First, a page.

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This blog site will feature essays, columns and musings that deal with the intersection of Christianity and journalism and the American Songbook.

Johnny Burke, lyricist (1908-1964): Sometimes “Swinging on a Star” but always a swinger, #1

Francis John Burke is widely regarded as one of the finest lyricists of American songs in the first half of the 20th century. In 1936 he wrote the words to one of the anthems of the Great Depression, “Pennies from Heaven.” His decade’s long connection with composer Jimmy Van Heusen and singer Bing Crosby is legendary. He was inducted into the Songwriters Hall of Fame in l970. Twenty years after Burke’s death, Linda Ronstadt, accompanied by the Nelson Riddle Orchestra revived his 1939 song “What’s New?” as a Top 40 single and as the title track of an album that sold three million copies (1983). In l995, Swinging on a Star, subtitled “The Johnny Burke Musical,” opened on Broadway, earning a Tony Award nomination for Best Musical. Who was this “Irish poet?”

Lyrics of Burke’s Life

The Early Years of Burke

Burke was born in Antioch, California, in 1908 to a businessman father William and teacher mother, Mary Agnes. When the family moved east to Chicago, young Johnny chose music over construction, so he studied drama and played piano as a teenager in a dance band. He eventually graduated from the University of Wisconsin and went to work for the Chicago office of the Irving Berlin Publishing Company in l926. Transferred to New York City with the Berlin company, he began to write songs with Harold Spina. In 1933 they wrote their first hit, “Annie Doesn’t Live Here Anymore” for the Guy Lombardo Orchestra. He was 25 years old. In 1934 Burke/Spina, wrote “You’re not the only Oyster in the Stew” and “My Very Good Friend, the Milkman,” which were big hits for “Fats” Waller. Wanting to write for Hollywood, Burke split with Spina and moved west with a Paramount Pictures contract in hand in l936. His first movie was Go West, Young Man with Mae West. In 1936 he began working with Bing Crosby on his movie, Pennies from Heaven. In 1940 his work on Crosby’s film, Rhythm on the River, garnered a nomination for an academy award song (“Only Forever”). In 1940 he also teamed up with Jimmy Van Heusen to produce some of the great hits in American music for the next 13 years. Burke would eventually write the lyrics for 25 Crosby films, getting an academy award in l944 for “Swinging on a Star” from the film, Going My Way.

The Crosby Years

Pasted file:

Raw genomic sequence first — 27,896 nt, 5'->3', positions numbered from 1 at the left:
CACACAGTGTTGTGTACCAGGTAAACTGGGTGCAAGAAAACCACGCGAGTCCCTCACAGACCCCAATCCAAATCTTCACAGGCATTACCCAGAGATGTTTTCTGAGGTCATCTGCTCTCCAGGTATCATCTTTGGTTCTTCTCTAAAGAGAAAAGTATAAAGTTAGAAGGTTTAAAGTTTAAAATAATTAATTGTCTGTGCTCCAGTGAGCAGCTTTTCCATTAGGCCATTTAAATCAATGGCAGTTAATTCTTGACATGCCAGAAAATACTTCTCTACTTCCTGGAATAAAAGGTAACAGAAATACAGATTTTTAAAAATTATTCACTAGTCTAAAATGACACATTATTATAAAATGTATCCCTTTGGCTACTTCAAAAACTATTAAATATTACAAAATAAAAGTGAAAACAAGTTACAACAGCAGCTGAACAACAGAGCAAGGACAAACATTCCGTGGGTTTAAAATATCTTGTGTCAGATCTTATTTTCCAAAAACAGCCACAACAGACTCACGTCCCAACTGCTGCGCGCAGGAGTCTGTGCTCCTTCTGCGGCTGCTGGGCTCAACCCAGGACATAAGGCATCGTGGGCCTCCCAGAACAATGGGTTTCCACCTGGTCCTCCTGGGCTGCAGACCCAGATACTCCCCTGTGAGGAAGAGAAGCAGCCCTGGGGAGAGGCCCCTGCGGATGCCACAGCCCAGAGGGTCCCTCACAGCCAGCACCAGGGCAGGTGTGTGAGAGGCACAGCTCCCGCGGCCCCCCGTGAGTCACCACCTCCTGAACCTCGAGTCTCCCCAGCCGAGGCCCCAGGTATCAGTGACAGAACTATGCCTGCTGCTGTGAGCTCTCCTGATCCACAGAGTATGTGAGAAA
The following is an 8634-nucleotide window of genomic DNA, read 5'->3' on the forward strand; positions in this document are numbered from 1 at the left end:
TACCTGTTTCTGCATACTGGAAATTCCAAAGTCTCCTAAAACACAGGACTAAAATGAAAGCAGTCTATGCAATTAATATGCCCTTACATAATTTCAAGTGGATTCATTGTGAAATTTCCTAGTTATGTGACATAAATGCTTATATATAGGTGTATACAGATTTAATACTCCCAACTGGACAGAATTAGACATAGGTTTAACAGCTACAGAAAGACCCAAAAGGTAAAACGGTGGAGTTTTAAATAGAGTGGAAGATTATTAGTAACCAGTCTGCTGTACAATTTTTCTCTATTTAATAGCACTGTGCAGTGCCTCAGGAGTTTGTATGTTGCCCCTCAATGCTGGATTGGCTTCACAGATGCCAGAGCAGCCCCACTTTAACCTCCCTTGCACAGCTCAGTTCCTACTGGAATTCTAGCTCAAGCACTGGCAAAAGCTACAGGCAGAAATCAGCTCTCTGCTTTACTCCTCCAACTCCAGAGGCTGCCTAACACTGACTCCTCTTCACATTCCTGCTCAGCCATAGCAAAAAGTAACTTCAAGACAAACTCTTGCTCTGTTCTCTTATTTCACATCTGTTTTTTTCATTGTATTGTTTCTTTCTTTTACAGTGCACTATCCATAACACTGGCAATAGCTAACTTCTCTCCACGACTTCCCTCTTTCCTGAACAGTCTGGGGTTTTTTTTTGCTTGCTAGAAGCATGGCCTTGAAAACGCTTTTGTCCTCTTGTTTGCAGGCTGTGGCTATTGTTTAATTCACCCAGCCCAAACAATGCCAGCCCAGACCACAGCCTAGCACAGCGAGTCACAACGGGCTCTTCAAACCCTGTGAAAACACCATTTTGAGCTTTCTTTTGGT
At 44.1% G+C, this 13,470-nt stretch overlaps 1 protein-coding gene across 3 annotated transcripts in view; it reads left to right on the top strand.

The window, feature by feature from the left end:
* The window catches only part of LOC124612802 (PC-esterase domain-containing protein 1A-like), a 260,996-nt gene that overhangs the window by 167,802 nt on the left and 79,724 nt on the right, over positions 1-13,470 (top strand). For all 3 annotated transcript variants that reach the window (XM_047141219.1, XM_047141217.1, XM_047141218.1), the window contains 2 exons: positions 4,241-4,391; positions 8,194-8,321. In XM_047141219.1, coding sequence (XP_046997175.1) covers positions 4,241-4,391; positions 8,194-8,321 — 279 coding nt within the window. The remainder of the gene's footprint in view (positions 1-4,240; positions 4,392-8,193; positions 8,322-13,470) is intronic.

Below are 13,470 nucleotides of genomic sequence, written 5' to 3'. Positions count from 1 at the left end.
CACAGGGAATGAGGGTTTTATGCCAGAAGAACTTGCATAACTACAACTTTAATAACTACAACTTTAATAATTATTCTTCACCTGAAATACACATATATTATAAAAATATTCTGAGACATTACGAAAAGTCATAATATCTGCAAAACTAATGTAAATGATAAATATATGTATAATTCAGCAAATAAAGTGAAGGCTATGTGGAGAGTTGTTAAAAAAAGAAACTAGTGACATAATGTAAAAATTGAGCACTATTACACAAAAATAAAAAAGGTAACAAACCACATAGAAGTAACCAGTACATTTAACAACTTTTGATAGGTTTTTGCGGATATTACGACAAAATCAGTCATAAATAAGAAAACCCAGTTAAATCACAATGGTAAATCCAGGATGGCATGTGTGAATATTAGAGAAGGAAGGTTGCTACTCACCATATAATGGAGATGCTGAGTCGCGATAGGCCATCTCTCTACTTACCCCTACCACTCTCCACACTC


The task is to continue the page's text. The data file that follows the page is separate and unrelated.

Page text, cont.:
A couple of Crosby stories. One story began in l939 with the hit song “What’s New,” written by Burke and Jimmy Monaco and Bing Crosby, the biggest name in American music. In the late 30s, Johnny Mercer and Burke were vying to be the permanent lyricist for Crosby. Mercer had written lyrics for a Crosby film in l936 (Rhythm on the Range) and thought he had the insider tract on this lucrative deal. But with the success of “What’s New” Burke got the job and began working with Van Heusen on scores of Crosby’s movies. Mercer never forgot the defeat and when, years later his son-in-law, Bob Corwin, a jazz pianist, tried lyric writing, Mercer gave him the ultimate put-down, “Sounds like Johnny Burke. Forget it.”  Another Crosby and Burke story concerns the lyrics to “Swinging on a Star.” On a night in l944 Burke was having trouble with a signature song for Crosby in his movie Going My Way. This version of the story has Johnny dining at Bing’s and one of Bing’s kids was acting up at the table. Crosby upbraided the boy for behaving like a mule. Since the movie song he had been told to write was to be addressed to some delinquent kids by the priest Crosby, the mule comment struck a cord. One thought led to another – a mule could be a fish could be a pig could be any animal. The next morning Burke gave the lyrics to Van Heusen and by nightfall the l944 academy award song was delivered to Bing Crosby. Sammy Cahn once said that it was the best “animal” song ever written. When asked the secret of his success, Burke said he simply listened to Bing Crosby talk “and either take my phrases directly from him or pattern some after his way of putting phrases together.” Crosby, in turn, called Burke and Van Heusen his “Gold Dust Twins” and insisted Paramount pay them $150,000 annually, more than any other songwriting team in Hollywood at the time. No wonder Mercer held a grudge. William Zinsser (Easy to Remember) also didn’t like Burke’s poetry: “I’ve never been able to remember a single lyric by Johnny Burke; the words leach out of my brain like moonbeams from a jar or wishes from a basket.” About the l942 Frank Sinatra/Burke/Van Heusen hit “Polka Dots and Moonbeams,” Zinzzer writes the “words are too cute for any but the strongest stomach. I find Burke’s stuff hard to swallow. I’m aware, however, that I am a minority crank; the man has many admirers.” I am one. Burke and Van Heusen had their own music publishing house (Burke & Van Heusen, Inc.). In the summer of l946 the singer Mel Torme brought his song, “The Christmas Song” to Burke to publish. Burke rejected it by saying, “No fellas, no good. The minute you say ‘They know that Santa’s on his way’ you make it a one day song – Christmas Eve. No one’s going to buy a tune that’s only good one day of the year.” Torme took the song to Nat King Cole who told him, “This is my song,” and he recorded it. It was Cole’s greatest hit and has become a holiday standard.

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